Could there be a sadder postscript to the 20th anniversary of Princess Diana's death than the revelation that doctors, and possibly some members of the Royal Family, believed she might have had a congenital condition that could be passed on to future generations?
The extraordinary assertion, detailed in a letter to one of Prince Charles's closest mentors, suggests this was primarily the concern of the Queen's former physician, who feared Diana was suffering from a mental disorder that was "dangerous" and posed a "dynastic disaster" to the House of Windsor.
What makes this revelation so chilling is that the doctors were worried not for the welfare of the Princess - their patient - but for the future well-being of the royal house.
According to the Daily Mail, some would argue that it was a shameful betrayal of a young woman desperate for help.
Equally disturbing is the realisation that at the time these were the prevailing views of some of the most distinguished minds in the medical profession called in to treat Diana.
In fact, as we know, her anxieties stemmed not from some inherited mental problem, but from the ever-present Mrs Camilla Parker Bowles in her marriage and what she perceived to be the cold indifference of the royals.
Diana, remember, was still a teenager when she and Charles got engaged and had just turned 20 at the time of her wedding.
Within a few months her life had been completely transformed: a princess and pregnant with Prince William, she would soon be the most recognised face on the planet.
Yet before she met Charles, she had been a self-assured, perfectly normal young woman, sharing a flat with friends and enjoying an independent life.
But the happiness that she had longed for on marrying Charles eluded her and matters had come to a head little more than six months after the birth of Prince William in June 1982.
By now the 21-year-old Diana was in the grip of the eating disorder bulimia and was suffering from anxiety, low self-esteem and post-natal depression. It is at this point that we now gain an astonishing insight into the Princess's emotional frailty.
The letter, written in February 1983 by the eminent psychotherapist Dr Alan McGlashan, who was called in to examine the Princess after she had "distanced herself" from the royal medical specialists, itemises their views and the treatments prescribed for Diana.
It reveals she was "dosed with anti-depressants and sleeping drugs" and had tried behavioural therapy. Dr McGlashan says Diana had been "surrounded by an army of doctors" who were 'plainly scared' by her symptoms and "overawed by the possibilities of dynastic disaster".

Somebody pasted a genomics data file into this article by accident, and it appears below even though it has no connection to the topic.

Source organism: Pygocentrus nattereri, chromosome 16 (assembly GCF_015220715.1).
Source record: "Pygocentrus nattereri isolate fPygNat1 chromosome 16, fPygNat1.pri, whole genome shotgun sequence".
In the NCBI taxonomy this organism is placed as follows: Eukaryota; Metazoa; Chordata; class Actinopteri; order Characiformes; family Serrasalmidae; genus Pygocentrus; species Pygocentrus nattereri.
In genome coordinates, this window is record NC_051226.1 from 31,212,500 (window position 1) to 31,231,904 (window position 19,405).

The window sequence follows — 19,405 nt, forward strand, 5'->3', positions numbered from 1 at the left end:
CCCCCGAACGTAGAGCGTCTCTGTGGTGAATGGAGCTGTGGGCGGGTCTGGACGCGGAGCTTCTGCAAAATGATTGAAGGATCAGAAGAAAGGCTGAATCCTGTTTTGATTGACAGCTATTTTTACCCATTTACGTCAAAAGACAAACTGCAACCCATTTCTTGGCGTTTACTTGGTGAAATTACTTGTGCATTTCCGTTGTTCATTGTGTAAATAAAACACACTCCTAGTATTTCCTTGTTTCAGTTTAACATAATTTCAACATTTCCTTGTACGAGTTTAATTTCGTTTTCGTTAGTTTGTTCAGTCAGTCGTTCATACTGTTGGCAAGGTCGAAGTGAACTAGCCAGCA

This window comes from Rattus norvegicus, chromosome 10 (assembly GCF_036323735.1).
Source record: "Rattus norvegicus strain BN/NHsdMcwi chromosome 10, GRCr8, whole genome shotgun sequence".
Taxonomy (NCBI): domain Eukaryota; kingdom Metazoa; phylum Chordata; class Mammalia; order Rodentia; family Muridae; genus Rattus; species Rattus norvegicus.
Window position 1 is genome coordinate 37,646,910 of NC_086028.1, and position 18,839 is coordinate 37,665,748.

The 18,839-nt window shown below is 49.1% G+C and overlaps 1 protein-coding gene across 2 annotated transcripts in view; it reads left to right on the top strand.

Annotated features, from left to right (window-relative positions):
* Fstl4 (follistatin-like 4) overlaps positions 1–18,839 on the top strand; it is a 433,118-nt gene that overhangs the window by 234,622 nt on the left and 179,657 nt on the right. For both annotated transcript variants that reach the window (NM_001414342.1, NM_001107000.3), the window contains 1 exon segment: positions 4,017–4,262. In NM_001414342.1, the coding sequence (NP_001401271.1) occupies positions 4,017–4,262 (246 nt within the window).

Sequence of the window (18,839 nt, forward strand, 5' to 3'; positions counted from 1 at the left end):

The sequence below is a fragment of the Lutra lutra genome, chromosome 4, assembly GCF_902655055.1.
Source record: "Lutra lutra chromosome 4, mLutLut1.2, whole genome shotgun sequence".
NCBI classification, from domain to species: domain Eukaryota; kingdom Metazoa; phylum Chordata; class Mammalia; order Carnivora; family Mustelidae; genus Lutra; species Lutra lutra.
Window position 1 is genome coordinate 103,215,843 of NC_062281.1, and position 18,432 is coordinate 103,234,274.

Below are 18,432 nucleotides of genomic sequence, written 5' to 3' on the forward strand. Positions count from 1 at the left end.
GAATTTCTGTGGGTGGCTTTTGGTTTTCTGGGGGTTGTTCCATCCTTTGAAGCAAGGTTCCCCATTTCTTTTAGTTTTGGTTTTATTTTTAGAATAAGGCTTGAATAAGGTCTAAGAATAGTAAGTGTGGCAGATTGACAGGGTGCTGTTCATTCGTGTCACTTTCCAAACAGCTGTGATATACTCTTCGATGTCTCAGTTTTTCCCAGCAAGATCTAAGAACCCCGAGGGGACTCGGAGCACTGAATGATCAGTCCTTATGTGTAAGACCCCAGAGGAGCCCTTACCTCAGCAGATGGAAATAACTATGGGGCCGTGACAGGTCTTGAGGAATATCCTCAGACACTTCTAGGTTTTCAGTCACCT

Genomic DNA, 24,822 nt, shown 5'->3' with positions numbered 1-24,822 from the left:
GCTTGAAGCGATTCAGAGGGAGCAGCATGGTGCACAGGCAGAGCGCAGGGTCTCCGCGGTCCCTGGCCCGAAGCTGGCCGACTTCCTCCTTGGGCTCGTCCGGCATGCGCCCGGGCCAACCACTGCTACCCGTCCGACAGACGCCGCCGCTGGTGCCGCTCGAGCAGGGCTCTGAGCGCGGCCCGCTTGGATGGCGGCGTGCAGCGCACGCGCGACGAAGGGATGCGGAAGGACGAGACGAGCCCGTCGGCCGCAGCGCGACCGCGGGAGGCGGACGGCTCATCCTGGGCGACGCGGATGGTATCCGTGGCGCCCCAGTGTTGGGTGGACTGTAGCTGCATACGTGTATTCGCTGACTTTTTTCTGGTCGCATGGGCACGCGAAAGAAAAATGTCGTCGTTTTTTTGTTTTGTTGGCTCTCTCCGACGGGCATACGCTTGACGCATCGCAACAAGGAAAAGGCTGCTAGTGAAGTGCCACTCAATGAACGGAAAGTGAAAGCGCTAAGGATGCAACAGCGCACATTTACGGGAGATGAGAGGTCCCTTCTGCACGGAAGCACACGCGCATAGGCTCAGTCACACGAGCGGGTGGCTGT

That "army" included Sir John Batten, then head of the Queen's medical household, Dr Michael Pare, a fellow of the Royal College of Psychiatrists, Dr Michael Linnett, apothecary to the Waleses' household, and Dr David Mitchell, a behavioural expert.
According to Dr McGlashan's letter, Dr Pare took an unnecessarily gloomy and alarmist view of the 'case'. None of them, however, was able to help her overcome her problems, which included disturbing, recurrent dreams about storm-tossed seas and sea monsters.
Intriguingly, Charles, who has been portrayed as unsympathetic or indifferent to Diana's state of mind, is shown by Dr McGlashan's letter - revealed in yesterday's Mail on Sunday - to have been concerned about his wife's welfare.
In desperation, he turned to his long-term spiritual guru, South African-born philosopher and writer Sir Laurens Van der Post.
After seeing Diana at Balmoral, the elderly author suggested the Princess consult his old friend, a noted Jungian psychotherapist Dr McGlashan, who was viewed as an expert in dream analysis.
Diana saw Dr McGlashan eight times and his evaluation was significantly different from the royal physicians. For he concluded: "She is a normal girl whose troubles were emotional not pathological" - a verdict that must have come as a considerable relief to both the Prince and the Queen.
The uncertainties that led to the Knightsbridge consulting rooms of Dr McGlashan had been sowed almost from the outset of Diana's life with Charles.
Arriving at Clarence House the night before news of the engagement was to be announced in 1981, not only was her fiance not there to greet her, nor was a single member of the Royal Family.
Instead, lying on her bed was a letter from Camilla, the woman who was to cast such a shadow over Diana and her happiness.
In his letter, discovered during research for a new biography of Van der Post, McGlashan uses the code the South African used to refer to Charles. He calls him "the Young Man" or "TYM", while Diana is referred to simply as "D".
He discloses that Charles telephoned him "and asked me to see D the following day, which I did".
He goes on: "She is a very unhappy girl facing situations on various fronts which she finds difficult to deal with, though making a courageous effort to do so."